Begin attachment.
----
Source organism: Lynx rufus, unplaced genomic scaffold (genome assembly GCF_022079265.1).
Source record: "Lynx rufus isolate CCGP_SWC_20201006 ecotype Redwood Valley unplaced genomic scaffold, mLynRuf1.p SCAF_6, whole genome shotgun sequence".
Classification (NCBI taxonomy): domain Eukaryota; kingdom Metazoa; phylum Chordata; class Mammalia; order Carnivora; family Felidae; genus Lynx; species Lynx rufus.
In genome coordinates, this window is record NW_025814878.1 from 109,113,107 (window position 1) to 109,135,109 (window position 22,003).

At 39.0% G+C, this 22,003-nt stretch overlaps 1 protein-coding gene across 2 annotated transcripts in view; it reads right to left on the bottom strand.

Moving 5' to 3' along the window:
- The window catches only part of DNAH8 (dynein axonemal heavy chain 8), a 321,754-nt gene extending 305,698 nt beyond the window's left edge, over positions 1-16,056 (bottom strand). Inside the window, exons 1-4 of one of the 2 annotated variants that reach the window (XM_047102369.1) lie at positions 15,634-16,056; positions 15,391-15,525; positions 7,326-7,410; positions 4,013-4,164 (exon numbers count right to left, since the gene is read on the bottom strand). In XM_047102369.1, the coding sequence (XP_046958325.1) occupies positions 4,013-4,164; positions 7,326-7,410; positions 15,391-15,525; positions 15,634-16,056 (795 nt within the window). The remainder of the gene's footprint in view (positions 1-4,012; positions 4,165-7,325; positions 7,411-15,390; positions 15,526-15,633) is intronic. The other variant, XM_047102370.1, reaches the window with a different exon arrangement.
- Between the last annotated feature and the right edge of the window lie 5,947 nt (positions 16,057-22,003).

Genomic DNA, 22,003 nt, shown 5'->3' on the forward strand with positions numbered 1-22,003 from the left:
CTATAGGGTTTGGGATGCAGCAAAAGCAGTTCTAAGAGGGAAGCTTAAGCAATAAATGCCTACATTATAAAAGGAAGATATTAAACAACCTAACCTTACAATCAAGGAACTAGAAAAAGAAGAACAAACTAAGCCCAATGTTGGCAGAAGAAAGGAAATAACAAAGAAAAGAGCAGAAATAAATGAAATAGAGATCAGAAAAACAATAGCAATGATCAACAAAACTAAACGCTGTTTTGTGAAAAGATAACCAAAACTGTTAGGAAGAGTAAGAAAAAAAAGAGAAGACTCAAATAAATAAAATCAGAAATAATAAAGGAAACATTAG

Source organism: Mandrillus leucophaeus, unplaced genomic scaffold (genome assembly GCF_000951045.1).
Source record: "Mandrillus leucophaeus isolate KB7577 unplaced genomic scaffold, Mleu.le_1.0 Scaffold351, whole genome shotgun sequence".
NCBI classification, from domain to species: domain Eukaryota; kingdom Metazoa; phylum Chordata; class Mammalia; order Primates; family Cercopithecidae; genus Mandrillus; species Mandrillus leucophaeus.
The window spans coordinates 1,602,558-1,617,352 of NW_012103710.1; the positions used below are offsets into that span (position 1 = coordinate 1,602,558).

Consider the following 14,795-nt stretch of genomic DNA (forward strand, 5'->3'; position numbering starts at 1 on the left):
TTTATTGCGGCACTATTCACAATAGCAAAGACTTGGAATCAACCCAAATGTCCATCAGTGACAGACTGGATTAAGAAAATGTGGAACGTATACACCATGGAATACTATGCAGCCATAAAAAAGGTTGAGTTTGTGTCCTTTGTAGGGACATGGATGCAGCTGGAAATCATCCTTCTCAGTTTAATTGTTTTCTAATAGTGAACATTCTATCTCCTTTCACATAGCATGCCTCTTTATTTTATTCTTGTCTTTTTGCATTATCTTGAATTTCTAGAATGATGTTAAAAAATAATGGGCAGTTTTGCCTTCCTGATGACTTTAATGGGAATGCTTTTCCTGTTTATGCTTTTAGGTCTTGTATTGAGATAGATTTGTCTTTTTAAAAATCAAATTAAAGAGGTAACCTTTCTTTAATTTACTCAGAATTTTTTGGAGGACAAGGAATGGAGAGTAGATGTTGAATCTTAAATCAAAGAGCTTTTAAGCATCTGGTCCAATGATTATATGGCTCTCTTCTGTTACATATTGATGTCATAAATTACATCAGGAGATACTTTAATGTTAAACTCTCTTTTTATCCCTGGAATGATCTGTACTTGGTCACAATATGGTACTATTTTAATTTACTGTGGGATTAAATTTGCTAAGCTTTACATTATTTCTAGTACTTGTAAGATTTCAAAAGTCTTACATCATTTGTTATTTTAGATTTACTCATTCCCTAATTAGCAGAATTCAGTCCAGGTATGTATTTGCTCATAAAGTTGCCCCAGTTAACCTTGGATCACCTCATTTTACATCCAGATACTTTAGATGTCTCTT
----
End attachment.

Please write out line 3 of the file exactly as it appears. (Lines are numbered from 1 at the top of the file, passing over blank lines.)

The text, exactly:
Classification (NCBI taxonomy): domain Eukaryota; kingdom Metazoa; phylum Chordata; class Mammalia; order Carnivora; family Felidae; genus Lynx; species Lynx rufus.